Eight essential steps to transform our economy

30 07 2019

We’re running out of time. There’s spreading awareness of the institutional failure that is driving humans toward self-extinction, and related calls for a deep transformation of our economy. This is happening in every quarter, from college campuses to the Vatican to the U.S. presidential debates. Everywhere we hear calls for an economy that serves the well-being of people and Earth.

David Korten wrote this opinion piece for YES! Magazine as part of his series of biweekly columns on “A Living Earth Economy.” David is co-founder and board chair of YES! Magazine and president of the Living Economies Forum. Follow him on Twitter @dkorten and on Facebook. As do all YES! columnists he writes here in his personal voice.

Pope Francis has spoken of the social and environmental failures of an economy devoted to the idolatry of moneyWorkers and their unions are joining in with the wrenching observation that, “There are no good jobs on a dead planet.”

There is a related rising awareness of the need for a serious update to how we study and think about economics and prepare our future leaders. With few exceptions, economics, as it’s taught in universities, relies on the same badly flawed theories and ethical principles that bear major responsibility for the unfolding crisis. It values life only for its market price; uses GDP growth as the defining measure of economic performance; assures students that maximizing personal financial return benefits society; recommends policies that prioritize corporate profits over human and planetary well-being; and ignores the natural limits of a finite planet.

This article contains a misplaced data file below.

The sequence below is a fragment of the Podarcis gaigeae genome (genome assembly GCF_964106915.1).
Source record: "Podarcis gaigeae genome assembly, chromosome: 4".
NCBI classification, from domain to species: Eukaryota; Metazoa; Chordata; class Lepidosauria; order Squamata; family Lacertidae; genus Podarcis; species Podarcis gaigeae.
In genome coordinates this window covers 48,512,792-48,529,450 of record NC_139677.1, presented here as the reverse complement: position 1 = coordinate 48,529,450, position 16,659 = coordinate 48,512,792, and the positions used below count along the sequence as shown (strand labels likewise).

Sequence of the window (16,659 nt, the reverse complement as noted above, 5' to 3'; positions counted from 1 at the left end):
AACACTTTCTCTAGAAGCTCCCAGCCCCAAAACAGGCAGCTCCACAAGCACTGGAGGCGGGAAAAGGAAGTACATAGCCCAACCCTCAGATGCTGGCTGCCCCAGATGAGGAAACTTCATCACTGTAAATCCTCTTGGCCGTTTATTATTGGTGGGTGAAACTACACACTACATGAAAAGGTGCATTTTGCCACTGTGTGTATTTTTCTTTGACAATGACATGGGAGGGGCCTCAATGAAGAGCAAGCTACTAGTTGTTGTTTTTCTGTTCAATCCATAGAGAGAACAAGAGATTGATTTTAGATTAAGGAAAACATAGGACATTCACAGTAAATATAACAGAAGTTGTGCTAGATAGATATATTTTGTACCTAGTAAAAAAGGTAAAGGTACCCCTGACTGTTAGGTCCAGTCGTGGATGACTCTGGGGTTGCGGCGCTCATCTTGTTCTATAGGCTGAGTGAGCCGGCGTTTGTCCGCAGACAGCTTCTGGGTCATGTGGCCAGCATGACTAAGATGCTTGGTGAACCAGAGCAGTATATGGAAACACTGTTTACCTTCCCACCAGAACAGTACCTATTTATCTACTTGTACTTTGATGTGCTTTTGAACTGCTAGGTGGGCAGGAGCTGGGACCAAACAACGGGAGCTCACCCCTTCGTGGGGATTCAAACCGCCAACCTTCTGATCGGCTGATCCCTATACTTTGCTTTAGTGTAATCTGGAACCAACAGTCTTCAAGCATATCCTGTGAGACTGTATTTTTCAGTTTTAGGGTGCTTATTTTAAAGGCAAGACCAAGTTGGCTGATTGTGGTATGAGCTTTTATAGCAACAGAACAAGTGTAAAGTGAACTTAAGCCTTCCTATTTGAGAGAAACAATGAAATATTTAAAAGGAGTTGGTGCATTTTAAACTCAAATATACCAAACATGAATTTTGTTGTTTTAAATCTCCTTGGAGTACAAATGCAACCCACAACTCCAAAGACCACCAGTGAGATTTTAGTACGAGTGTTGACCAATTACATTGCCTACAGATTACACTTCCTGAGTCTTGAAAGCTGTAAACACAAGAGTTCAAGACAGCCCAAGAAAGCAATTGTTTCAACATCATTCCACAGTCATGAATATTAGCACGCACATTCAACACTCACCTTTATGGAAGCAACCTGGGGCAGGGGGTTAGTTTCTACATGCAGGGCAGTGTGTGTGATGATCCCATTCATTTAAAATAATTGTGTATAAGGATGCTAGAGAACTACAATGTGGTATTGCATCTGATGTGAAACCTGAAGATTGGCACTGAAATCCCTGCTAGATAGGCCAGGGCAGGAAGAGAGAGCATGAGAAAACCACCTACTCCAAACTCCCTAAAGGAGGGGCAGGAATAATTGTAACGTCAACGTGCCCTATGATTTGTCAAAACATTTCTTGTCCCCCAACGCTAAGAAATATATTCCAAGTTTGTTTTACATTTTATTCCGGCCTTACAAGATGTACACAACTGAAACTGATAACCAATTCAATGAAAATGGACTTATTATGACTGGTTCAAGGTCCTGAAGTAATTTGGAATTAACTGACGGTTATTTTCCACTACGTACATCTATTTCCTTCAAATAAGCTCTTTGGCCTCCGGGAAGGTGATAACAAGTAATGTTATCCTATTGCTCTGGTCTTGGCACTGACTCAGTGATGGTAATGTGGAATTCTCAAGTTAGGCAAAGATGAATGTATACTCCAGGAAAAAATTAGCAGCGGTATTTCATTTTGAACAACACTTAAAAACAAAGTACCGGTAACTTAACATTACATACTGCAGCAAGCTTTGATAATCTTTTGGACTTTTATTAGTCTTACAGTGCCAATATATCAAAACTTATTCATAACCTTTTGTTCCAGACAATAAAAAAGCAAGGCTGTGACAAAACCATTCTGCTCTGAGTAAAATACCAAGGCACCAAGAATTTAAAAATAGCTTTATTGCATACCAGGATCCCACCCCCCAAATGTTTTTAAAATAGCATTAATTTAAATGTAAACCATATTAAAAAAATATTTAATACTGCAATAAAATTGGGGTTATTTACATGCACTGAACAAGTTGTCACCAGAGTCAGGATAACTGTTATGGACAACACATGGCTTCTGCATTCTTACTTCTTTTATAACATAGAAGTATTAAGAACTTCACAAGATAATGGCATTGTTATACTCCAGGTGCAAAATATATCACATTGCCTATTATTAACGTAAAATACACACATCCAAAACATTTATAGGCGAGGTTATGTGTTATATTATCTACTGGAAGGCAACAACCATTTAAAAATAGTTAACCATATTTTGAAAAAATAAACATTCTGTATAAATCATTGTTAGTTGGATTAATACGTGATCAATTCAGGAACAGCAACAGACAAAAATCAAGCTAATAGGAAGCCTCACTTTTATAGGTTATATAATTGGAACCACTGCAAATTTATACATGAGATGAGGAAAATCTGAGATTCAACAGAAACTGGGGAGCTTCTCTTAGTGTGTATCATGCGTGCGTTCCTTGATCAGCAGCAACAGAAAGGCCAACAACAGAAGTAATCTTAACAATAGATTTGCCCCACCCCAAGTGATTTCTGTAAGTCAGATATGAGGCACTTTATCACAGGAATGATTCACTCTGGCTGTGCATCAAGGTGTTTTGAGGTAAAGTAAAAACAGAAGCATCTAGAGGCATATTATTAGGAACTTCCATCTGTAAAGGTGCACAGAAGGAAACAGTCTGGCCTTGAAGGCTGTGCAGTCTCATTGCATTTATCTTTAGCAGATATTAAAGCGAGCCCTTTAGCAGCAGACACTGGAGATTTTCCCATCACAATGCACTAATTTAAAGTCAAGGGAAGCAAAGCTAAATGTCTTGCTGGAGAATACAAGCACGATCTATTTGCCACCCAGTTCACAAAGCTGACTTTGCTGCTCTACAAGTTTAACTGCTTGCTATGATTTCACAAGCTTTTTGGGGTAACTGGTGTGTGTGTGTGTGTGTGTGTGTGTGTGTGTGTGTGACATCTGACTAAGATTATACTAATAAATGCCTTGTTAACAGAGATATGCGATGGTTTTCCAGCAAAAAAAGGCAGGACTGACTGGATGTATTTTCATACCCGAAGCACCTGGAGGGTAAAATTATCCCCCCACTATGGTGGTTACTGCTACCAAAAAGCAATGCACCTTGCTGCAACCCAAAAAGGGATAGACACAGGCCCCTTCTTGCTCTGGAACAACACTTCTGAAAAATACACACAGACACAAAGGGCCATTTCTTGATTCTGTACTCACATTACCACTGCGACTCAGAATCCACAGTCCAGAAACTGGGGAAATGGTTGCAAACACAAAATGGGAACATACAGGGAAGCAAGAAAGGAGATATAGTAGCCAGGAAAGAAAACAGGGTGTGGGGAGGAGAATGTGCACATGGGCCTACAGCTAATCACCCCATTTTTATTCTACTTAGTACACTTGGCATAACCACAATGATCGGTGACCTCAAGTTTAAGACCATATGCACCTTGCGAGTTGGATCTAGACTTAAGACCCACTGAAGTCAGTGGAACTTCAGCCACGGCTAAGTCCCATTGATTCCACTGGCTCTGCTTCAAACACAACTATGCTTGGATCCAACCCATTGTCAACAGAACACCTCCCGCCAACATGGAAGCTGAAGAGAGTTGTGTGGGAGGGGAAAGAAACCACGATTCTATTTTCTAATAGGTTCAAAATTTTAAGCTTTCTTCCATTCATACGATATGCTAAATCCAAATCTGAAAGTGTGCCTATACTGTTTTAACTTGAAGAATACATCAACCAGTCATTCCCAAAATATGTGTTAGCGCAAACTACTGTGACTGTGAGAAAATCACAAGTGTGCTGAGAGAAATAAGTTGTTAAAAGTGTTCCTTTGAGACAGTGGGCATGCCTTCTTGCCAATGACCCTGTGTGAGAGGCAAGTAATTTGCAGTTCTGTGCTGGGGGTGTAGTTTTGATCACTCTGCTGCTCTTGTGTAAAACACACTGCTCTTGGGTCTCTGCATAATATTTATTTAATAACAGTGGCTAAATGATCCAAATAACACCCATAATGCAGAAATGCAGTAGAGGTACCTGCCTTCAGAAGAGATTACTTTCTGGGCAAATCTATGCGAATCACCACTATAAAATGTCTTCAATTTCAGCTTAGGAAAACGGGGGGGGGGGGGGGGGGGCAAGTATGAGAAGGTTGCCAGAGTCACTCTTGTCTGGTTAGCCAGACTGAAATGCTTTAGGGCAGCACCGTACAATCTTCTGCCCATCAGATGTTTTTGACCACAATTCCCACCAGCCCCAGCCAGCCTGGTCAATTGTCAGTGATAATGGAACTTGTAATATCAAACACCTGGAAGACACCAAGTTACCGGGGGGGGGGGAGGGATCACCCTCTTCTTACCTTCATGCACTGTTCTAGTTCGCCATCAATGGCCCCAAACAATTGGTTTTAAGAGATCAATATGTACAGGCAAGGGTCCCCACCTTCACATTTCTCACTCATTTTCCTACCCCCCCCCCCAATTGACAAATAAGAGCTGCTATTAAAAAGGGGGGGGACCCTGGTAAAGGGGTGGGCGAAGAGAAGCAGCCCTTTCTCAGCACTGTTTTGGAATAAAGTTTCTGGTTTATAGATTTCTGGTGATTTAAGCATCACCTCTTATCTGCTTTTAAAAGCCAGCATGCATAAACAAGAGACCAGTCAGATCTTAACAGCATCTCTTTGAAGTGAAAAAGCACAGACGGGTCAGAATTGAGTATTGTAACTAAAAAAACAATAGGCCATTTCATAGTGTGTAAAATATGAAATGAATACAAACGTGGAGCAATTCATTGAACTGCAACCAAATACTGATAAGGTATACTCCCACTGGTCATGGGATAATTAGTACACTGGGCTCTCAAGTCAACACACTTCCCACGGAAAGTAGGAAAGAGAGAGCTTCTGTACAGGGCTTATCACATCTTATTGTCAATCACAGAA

Here are eight guiding principles for a reformed economic theory to guide our path to a new economy for the 21st century.

Principle 1: Evaluate the economy’s performance by indicators of the well-being of people and planet; not the growth of GDP.

Growing GDP serves well if our goal is only to increase the financial assets of the rich so they can claim an ever-growing share of the remaining real wealth of a dying Earth. If our priority is to meet the essential needs for food, water, shelter, and other basics for all the world’s people, then we must measure for those results so that we can get the outcomes we really want.

Principle 2: Seek only that which benefits life; not that which harms life.

We should seek to eliminate war, financial speculation, consumption of harmful or unnecessary products, and industrial agriculture that pollutes the soil, air, and water and produces food of questionable nutritional value. We can eliminate most driving by designing infrastructure to support people living close to where they work, shop, and play. We can eliminate most global movement of people and goods by keeping production and consumption local, using recycled materials, and substituting electronic communication for global business travel.